Coach dribbles his way to administrative position

Ashton Long, Staff Writer

An assistant principal’s office is two doors down on the left side of the hallway just across from the mailroom. In a black leather chair, Shane Ratliff takes the seat Sandy Martin once occupied for the position of athletic director and assistant principal. Ratliff wanted to be in education, but little did he know he would become an administrator at Starr’s Mill High School.

“It was very surreal for me to walk in, [and] come in here because she was very very inviting,” Ratliff said.“She practically moved out and was all ready for me to move in while she was still in the office.”

At the end of the 2016-17 school year, Martin made her way out of the door to the life of retirement allowing Ratliff to begin fulfilling her position. For Ratliff, it will be tough living up to what Martin was as an athletic director. During her years at the Mill, the sports teams accumulated two Director’s Cups, with her last year highlighted by a school-record number of varsity sports teams making the state playoffs.

On the first day, “I get to see a lot of smiling faces and the teachers are happy to be here,” Ratliff said. “It was great. At this point I am trying to get to learn as much as I can and do to prepare teachers for the real world really.”

As a child of three, Ratliff grew up in a household where his parents were always involved in academics and athletics. Ratliff’s mother, an English teacher and a counselor, worked at his high school in addition to later working at Campbell High School in Fairburn. Students adored her and inspired the young Ratliff to go into education to change young people’s lives along with viewing education in a whole new perspective.

United States history teacher Jon Gloer was not surprised to hear that Ratliff pursued his career in education. Ratliff’s mother was well-known in Fulton County and worked with Gloer at Campbell High School.

Education, however, was not always on Ratliff’s mind. Ratliff’s thought for a couple of years that he would follow in the tracks of his grandfather’s business when his grandfather retired. But when Ratliff quickly entered college, he knew education would be his profession.

“My first teaching job was at Fayette Middle School,” Ratliff said. “My first impression, I was a bit overwhelmed with it.”

Brand new to his job, Ratliff loved to work with students and educators. He knew when he started teaching, he wanted to be a faculty member and have a position as a coach for his entire working career. Eventually he was waiting to move to a high school level to further his instructing in athletics.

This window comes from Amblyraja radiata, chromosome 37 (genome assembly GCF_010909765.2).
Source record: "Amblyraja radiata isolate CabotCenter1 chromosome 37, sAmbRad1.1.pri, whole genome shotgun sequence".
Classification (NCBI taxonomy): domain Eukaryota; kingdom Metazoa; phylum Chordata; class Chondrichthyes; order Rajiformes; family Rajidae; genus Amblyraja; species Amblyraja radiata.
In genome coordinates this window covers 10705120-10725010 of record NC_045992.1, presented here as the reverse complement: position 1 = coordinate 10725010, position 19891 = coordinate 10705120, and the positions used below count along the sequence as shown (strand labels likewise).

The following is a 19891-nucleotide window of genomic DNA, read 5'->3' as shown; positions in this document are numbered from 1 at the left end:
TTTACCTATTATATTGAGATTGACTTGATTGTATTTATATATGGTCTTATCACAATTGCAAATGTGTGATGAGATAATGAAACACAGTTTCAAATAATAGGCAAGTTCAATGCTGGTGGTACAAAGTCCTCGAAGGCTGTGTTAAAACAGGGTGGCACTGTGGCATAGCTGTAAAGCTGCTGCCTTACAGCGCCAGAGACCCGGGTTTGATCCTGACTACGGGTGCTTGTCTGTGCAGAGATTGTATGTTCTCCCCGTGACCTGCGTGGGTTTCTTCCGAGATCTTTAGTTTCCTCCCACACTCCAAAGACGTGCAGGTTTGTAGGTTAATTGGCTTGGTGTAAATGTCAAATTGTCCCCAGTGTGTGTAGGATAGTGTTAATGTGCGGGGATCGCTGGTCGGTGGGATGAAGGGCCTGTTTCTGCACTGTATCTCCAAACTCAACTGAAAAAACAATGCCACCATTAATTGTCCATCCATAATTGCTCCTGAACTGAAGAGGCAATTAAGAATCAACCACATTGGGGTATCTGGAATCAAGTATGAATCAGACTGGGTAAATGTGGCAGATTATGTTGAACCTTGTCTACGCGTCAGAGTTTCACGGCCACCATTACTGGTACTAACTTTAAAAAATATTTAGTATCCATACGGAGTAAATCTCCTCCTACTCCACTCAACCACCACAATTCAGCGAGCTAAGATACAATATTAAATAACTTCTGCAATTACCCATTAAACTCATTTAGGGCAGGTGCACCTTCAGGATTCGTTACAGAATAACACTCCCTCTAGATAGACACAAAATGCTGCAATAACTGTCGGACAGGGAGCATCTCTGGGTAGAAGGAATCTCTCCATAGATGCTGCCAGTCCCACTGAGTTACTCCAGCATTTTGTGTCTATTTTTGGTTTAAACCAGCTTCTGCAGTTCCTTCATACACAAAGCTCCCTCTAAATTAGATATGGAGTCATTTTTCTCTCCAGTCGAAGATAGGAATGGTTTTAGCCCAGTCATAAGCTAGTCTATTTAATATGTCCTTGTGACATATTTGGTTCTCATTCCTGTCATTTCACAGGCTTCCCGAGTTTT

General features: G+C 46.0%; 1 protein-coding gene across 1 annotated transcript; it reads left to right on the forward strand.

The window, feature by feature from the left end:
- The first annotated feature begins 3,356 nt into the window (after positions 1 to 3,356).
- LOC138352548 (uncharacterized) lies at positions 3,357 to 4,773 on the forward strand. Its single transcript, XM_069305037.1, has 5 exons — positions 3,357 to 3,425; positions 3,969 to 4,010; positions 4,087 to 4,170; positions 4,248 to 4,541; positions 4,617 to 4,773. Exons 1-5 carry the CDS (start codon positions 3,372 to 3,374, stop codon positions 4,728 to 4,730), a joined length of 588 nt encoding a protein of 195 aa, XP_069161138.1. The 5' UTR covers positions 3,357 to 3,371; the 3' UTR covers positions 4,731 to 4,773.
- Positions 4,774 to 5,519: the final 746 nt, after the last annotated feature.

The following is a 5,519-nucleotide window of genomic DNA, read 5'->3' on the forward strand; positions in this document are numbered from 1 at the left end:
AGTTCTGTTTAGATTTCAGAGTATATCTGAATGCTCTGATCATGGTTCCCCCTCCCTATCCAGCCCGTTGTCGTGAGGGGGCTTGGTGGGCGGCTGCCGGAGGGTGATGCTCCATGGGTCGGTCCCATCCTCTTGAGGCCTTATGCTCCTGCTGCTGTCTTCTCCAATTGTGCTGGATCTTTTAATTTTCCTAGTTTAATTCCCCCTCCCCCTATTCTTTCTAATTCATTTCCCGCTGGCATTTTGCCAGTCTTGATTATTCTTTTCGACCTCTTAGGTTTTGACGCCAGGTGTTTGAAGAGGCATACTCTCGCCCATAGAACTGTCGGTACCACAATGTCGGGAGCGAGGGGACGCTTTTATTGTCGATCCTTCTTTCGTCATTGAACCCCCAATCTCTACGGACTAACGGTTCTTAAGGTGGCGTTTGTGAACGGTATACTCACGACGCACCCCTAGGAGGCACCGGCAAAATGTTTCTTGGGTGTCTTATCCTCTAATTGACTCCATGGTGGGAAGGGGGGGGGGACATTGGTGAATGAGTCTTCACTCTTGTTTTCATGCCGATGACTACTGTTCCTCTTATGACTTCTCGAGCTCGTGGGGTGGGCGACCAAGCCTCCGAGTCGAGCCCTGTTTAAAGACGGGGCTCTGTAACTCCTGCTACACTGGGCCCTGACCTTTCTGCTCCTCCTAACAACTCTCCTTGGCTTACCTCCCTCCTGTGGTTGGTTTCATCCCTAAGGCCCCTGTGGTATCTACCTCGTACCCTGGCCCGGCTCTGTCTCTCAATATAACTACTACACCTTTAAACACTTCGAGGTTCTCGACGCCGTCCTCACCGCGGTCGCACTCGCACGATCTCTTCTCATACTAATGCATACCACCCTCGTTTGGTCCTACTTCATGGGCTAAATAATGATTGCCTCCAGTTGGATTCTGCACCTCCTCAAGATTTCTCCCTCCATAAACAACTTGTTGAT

When he began coaching sports, he started with middle school softball and basketball. Later when he moved to the high school level, Ratliff coached basketball for several years along with coaching football.

I think he will be a good administrator and is a good person to fit that job.

— senior Emily Nieuwstraten

Although Ratliff coached sports, he still pursued his number one career choice in education. He taught U.S. history but he desired the ability to impact more students. Last year, Ratliff was fortunate to do an administrative internship through the county. It prepped him to take on the leadership role of an assistant principal and when he was ready to start applying to jobs, one opened up at Starr’s Mill. Ratliff took the chance and acquired the job.

“[Ratliff] was a really good teacher and he really knew a lot about history and did a good [job] of expressing all the criteria,” senior and varsity girls basketball player Emily Nieuwstraten said. “I think he will be a good administrator and is a good person to fit that job.”

The biggest question for Ratliff coming into administration was obtaining a new position where he would be working over his former peers. Initially, Ratliff believed that it was going to be a little awkward but he sees himself working with everybody as equals to make the best out of school.

“He is not much older than my son,” Gloer said. Gloer went on to explain that when Ratliff came to Starr’s Mill that he was very young when he started. 

With Ratliff not seeing his former peers as his bosses anymore, the first few weeks in administration have been time-consuming. At the time that he was a teacher, he knew what his schedule would be. Yet, as an assistant principal he does not have a set routine to follow and keeps a constant awareness that his plans might change on a short notice.

“It is just a balancing act,” Ratliff said. “You may not have lesson plans, but you do have to prepare for whatever you [have to do] to get it done today.”